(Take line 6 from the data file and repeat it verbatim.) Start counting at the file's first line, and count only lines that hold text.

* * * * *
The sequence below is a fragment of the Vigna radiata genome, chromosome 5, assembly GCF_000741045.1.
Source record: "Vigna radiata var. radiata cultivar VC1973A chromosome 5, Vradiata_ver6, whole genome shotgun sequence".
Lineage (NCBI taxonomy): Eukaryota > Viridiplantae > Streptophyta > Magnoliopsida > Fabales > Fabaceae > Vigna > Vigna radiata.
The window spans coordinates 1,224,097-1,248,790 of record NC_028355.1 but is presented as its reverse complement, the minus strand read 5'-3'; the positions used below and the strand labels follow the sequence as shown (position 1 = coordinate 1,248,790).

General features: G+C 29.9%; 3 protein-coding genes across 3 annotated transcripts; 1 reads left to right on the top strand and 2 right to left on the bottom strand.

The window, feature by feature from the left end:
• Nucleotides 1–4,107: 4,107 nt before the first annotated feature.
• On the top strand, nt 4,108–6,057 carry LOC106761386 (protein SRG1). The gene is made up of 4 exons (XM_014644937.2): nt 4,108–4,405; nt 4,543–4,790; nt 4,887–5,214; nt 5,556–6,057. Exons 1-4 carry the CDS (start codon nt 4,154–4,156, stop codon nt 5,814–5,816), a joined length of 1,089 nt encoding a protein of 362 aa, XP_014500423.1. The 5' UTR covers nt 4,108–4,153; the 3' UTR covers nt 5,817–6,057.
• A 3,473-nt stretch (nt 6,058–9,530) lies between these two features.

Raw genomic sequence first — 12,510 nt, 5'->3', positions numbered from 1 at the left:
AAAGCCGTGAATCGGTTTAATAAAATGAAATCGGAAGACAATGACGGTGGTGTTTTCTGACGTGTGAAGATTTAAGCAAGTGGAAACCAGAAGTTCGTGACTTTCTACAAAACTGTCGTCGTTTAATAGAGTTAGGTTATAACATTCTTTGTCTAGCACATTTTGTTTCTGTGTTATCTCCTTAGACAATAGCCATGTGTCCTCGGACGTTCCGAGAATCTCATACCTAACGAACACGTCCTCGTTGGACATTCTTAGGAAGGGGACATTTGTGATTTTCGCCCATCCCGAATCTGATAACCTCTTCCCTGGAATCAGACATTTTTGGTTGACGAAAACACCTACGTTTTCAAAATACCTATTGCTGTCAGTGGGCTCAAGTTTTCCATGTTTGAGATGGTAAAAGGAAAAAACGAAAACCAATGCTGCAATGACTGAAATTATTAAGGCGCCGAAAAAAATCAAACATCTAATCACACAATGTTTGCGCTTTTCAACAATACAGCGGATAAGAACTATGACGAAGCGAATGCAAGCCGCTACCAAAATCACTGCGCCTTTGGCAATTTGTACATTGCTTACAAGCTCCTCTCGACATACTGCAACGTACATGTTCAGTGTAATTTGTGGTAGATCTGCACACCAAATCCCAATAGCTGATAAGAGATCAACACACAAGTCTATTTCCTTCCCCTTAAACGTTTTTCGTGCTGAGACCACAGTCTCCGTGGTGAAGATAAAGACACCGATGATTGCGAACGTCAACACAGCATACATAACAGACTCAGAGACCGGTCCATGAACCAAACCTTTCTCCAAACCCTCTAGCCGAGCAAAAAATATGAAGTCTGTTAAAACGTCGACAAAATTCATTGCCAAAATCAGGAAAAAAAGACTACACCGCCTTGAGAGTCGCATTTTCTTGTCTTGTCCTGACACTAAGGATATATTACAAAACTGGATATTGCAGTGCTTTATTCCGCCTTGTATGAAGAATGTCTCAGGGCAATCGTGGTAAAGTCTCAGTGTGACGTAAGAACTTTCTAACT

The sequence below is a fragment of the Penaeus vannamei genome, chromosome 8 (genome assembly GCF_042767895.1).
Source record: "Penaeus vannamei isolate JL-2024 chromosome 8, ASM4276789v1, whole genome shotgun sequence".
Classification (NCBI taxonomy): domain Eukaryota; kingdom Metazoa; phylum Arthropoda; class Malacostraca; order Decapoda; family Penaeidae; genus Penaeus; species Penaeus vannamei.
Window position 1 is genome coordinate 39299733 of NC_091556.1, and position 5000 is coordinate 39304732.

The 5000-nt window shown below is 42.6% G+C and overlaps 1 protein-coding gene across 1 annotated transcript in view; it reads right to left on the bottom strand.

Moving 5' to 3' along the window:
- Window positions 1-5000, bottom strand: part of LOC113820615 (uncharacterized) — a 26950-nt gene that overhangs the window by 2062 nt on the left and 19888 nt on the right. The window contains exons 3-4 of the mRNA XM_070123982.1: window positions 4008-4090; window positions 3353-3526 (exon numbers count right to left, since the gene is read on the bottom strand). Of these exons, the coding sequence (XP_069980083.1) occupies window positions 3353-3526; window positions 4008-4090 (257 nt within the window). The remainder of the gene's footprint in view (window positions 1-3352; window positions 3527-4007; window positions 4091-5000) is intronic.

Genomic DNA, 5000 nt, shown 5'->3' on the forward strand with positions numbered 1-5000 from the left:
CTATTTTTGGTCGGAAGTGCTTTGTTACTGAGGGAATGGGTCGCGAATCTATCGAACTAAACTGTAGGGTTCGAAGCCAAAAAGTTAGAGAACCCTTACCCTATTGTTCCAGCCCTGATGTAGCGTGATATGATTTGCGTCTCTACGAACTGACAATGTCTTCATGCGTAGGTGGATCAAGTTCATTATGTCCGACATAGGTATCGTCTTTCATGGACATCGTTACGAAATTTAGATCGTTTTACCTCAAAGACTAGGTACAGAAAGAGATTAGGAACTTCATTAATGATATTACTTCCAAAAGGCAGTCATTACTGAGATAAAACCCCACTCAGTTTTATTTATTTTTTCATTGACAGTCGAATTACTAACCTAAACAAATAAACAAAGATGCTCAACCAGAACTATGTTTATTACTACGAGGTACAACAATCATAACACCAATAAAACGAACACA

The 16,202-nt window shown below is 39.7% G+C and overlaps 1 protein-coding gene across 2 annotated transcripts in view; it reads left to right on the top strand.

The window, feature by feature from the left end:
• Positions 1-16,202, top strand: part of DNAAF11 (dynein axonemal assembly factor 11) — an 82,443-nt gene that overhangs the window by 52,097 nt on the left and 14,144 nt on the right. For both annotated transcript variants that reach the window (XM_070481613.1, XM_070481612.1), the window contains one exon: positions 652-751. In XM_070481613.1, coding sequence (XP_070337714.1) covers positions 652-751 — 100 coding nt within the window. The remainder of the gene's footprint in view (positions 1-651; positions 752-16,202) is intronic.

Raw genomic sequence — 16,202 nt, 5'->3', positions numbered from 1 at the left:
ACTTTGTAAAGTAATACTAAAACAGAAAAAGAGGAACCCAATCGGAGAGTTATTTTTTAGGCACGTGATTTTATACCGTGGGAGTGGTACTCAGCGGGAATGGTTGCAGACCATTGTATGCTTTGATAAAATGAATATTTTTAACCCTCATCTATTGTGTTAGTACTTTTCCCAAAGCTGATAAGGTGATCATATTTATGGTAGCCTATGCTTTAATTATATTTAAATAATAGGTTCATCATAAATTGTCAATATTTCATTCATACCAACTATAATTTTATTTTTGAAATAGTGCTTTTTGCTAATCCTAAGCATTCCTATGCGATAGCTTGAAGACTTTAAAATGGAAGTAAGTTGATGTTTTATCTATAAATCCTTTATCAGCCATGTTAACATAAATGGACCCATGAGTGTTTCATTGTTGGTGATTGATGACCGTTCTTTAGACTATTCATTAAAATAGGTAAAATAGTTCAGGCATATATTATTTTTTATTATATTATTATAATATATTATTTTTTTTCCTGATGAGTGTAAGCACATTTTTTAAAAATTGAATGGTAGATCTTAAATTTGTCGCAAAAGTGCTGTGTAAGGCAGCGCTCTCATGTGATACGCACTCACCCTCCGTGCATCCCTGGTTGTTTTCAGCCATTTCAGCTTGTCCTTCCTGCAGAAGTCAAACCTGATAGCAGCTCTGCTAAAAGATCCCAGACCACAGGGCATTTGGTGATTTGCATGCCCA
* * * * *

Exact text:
The window, feature by feature from the left end: